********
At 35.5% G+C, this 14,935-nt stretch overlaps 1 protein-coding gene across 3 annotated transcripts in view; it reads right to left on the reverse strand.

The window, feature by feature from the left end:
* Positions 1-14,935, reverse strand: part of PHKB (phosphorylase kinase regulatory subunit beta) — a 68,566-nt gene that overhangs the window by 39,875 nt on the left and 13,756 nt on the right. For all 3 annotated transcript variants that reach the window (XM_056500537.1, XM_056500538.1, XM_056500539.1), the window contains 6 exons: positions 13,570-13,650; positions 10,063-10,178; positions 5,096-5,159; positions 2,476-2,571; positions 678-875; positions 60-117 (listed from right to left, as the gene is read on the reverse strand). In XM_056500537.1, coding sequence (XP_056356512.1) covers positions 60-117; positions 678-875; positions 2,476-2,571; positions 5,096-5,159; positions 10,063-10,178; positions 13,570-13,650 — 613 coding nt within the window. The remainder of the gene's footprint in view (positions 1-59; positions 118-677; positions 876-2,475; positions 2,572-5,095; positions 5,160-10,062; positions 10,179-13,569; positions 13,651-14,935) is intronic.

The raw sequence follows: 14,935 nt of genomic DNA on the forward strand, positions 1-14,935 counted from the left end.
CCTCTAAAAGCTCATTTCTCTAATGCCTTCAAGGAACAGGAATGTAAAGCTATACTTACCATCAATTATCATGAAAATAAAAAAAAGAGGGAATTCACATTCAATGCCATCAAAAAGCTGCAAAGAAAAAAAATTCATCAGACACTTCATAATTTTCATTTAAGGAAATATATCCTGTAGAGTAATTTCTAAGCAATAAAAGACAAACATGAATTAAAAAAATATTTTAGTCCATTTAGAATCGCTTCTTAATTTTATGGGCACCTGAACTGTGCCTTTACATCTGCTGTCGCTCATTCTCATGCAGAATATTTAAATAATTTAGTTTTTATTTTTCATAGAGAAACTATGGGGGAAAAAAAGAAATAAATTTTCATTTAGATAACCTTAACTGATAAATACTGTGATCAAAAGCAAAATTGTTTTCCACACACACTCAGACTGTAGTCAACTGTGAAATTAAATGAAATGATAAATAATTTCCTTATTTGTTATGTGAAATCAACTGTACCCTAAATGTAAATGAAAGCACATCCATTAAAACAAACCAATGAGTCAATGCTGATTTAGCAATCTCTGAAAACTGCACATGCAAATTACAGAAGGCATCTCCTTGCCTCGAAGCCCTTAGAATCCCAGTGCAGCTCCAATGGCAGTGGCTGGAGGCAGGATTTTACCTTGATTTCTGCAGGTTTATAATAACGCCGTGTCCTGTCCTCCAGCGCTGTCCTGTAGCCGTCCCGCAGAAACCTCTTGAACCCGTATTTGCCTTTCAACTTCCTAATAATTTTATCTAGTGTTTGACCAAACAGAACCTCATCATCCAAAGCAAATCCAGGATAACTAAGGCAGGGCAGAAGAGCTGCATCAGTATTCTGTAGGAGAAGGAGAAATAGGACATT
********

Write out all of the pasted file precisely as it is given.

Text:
At 35.5% G+C, this 14,935-nt stretch overlaps 1 protein-coding gene across 3 annotated transcripts in view; it reads right to left on the reverse strand.

The window, feature by feature from the left end:
* Positions 1-14,935, reverse strand: part of PHKB (phosphorylase kinase regulatory subunit beta) — a 68,566-nt gene that overhangs the window by 39,875 nt on the left and 13,756 nt on the right. For all 3 annotated transcript variants that reach the window (XM_056500537.1, XM_056500538.1, XM_056500539.1), the window contains 6 exons: positions 13,570-13,650; positions 10,063-10,178; positions 5,096-5,159; positions 2,476-2,571; positions 678-875; positions 60-117 (listed from right to left, as the gene is read on the reverse strand). In XM_056500537.1, coding sequence (XP_056356512.1) covers positions 60-117; positions 678-875; positions 2,476-2,571; positions 5,096-5,159; positions 10,063-10,178; positions 13,570-13,650 — 613 coding nt within the window. The remainder of the gene's footprint in view (positions 1-59; positions 118-677; positions 876-2,475; positions 2,572-5,095; positions 5,160-10,062; positions 10,179-13,569; positions 13,651-14,935) is intronic.

The raw sequence follows: 14,935 nt of genomic DNA on the forward strand, positions 1-14,935 counted from the left end.
CCTCTAAAAGCTCATTTCTCTAATGCCTTCAAGGAACAGGAATGTAAAGCTATACTTACCATCAATTATCATGAAAATAAAAAAAAGAGGGAATTCACATTCAATGCCATCAAAAAGCTGCAAAGAAAAAAAATTCATCAGACACTTCATAATTTTCATTTAAGGAAATATATCCTGTAGAGTAATTTCTAAGCAATAAAAGACAAACATGAATTAAAAAAATATTTTAGTCCATTTAGAATCGCTTCTTAATTTTATGGGCACCTGAACTGTGCCTTTACATCTGCTGTCGCTCATTCTCATGCAGAATATTTAAATAATTTAGTTTTTATTTTTCATAGAGAAACTATGGGGGAAAAAAAGAAATAAATTTTCATTTAGATAACCTTAACTGATAAATACTGTGATCAAAAGCAAAATTGTTTTCCACACACACTCAGACTGTAGTCAACTGTGAAATTAAATGAAATGATAAATAATTTCCTTATTTGTTATGTGAAATCAACTGTACCCTAAATGTAAATGAAAGCACATCCATTAAAACAAACCAATGAGTCAATGCTGATTTAGCAATCTCTGAAAACTGCACATGCAAATTACAGAAGGCATCTCCTTGCCTCGAAGCCCTTAGAATCCCAGTGCAGCTCCAATGGCAGTGGCTGGAGGCAGGATTTTACCTTGATTTCTGCAGGTTTATAATAACGCCGTGTCCTGTCCTCCAGCGCTGTCCTGTAGCCGTCCCGCAGAAACCTCTTGAACCCGTATTTGCCTTTCAACTTCCTAATAATTTTATCTAGTGTTTGACCAAACAGAACCTCATCATCCAAAGCAAATCCAGGATAACTAAGGCAGGGCAGAAGAGCTGCATCAGTATTCTGTAGGAGAAGGAGAAATAGGACATT